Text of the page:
You don’t need to be a pro to pull off a fantastic camp breakfast.
You don’t need to be a pro to pull off a fantastic camp breakfast. (Photo: debibishop/iStock)

5 Legit Breakfast Recipes for Camp

From chilaquiles to French toast, even a coffee-shop-quality latte, here's how to rise and really shine in the backcountry kitchen

You don’t need to be a pro to pull off a fantastic camp breakfast.

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We’re not going to say breakfast is the most important meal of the day, because we love all our meals equally. But too often, camp breakfast is an afterthought. A limp granola bar and instant coffee? Sure, getting up and hitting the trail early makes sense on a thru-hike, but if you’ve got nowhere to go, why not spend a few minutes making something grand?

“I am all about the camp breakfast,” says Timothy Fischer, executive chef at the Loews Minneapolis Hotel and an outdoorsman who runs a foraging business called Northern Foragers.

You don’t need to be a pro to pull off a fantastic camp breakfast. You will need, however, a cast-iron skillet or Dutch oven and a bit of time. To help you in this worthwhile endeavor, we tapped Fischer and some other chefs for their favorite recipes and tricks of the trade. We promise, the effort will be worth it.

Berry Buckle


  • 2 1/2 cups berries
  • 1 tablespoon sugar
  • Muffin or vanilla cake mix

My grandmother always insisted that leftover fruit cobbler was a breakfast food. I happen to agree: It has fruit in it, so how unhealthy can it be? Fischer’s go-to camp breakfast is a berry buckle made with foraged fruit. “At the berry patch where we forage, we’re lucky—it has blackberries, raspberries, blueberries, and sarsaparilla berries,” he says.

To make this recipe, pick or pack in about 2.5 cups of your favorite berries. Toss them with a few tablespoons of sugar. Make sure to reserve some of the mix to top your final product, but throw the rest in the bottom of a ten-inch cast-iron skillet. Top the berries with your favorite muffin or vanilla cake mix, made to the package directions. Put the lid on the Dutch oven and slide it over very hot coals. Bake for about an hour. Right before serving, sprinkle the extra macerated berries over the top.

Sourdough French Toast


  • 2 eggs
  • Touch of milk
  • 1 tablespoon brown sugar
  • 1/2 teaspoon cinnamon
  • Butter
  • Sourdough bread

Alex Hong, founder of San Francisco restaurant Sorrel and brother of pro climber Matty Hong, says his go-to breakfast is French toast. Hong likes to minimize what he’ll have to pack out at the end of the trip by using dinner leftovers for breakfast. His French toast uses sourdough bits and is the perfect vessel for delivering lots of carbs. “Sourdough gives the toast a better flavor, and you can really get a nice browned crust on it in a way you can’t with soft white bread,” he says.

Hong’s recipe is simple: Whisk two eggs with a touch of milk, a tablespoon of brown sugar, and half a teaspoon of cinnamon. Heat your cast-iron skillet by placing it on hot coals. Melt butter or oil in the pan. Coat thick slices of bread in the egg mixture and let them fry until a deep crust has formed. Flip and wait. Hong eats his French toast plain—it’s that good. “But if you have a sweet tooth,” he says, “you could put maple syrup on it.”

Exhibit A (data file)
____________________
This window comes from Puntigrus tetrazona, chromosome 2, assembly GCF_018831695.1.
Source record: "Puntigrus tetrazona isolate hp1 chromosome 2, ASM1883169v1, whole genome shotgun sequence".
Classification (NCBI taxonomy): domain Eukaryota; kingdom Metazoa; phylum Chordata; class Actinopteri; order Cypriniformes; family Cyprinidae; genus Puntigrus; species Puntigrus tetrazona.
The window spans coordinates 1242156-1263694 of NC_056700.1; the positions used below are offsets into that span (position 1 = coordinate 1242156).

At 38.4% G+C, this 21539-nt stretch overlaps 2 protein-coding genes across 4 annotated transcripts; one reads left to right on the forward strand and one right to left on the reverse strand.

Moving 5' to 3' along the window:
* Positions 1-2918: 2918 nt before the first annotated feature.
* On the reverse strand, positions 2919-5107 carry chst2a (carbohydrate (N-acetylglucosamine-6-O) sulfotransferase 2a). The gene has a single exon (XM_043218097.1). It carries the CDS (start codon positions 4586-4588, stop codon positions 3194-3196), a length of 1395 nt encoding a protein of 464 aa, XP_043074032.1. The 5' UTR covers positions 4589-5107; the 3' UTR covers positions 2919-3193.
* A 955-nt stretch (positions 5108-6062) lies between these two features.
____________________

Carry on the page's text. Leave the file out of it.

Cast Iron Chilaquiles


  • Tortilla chips
  • 2 tomatoes
  • Cooking oil
  • 1 onion
  • 1/2 jalapeño, diced
  • 2 eggs

These are a favorite for Vegas-based chef Johnny Church, an avid rock climber and camper. He also oversees operations at the Rocky Gap Casino and Resort in Flintstone, Maryland, a hub for hikers, paddlers, and climbers—so he’s used to satisfying athletic appetites. Usually you’d fry the tortillas on the spot, but that’s too much work for camping. Ready-made tortilla chips do the job just fine. Start by roasting two tomatoes in an oiled cast-iron skillet set over hot coals. Roast until they blister, then set them aside, saving any juice. Add a touch more oil to your skillet and sauté a diced onion. Add a few big handfuls of tortilla chips (about two dozen is right), plus the blistered tomatoes and half a diced jalapeno. Cook just until things are hot. Top with eggs cooked however you like them best (Church votes for fried). Throw in a bit of cilantro, queso fresco, and sliced avocado, and you’ve got yourself some tasty campfire-cooked chilaquiles.

Camp Cappuccino


  • Ground coffee
  • Milk (optional)

There’s no reason to drink subpar coffee in the backcountry. Last year, we ranked ways to make camp coffee, and one of our top picks was the adorable GSI Outdoors Stainless Espresso Pot. It heats up quickly and makes a single, strong espresso shot. Turn that shot into a froufrou latte by gently heating four to five ounces of milk over the stove. Pour the warm milk into a jar with a lid and shake vigorously. Pour the espresso into a mug and top with the foamed milk. For a hint of sweetness, we recommend a shot from an Untapped Maple packet.

Ash Eggs


  • Eggs (as many as you want)

If your morning is going to be a rush of packing up and shipping out, Fischer recommends popping a few eggs into your campfire’s ashes just before you head to bed—of course, because you’re responsible, you will make sure the fire is dowsed enough to ensure no danger of the coals or ashes escaping the fire ring. In the morning, you’ll wake up to hard-boiled eggs. “Sometimes they can come out a little overdone,” Fischer says, but if you wait until the last second before bed to tuck them into the ashes and rise early the next day, you should be fine.

Lead Photo: debibishop/iStock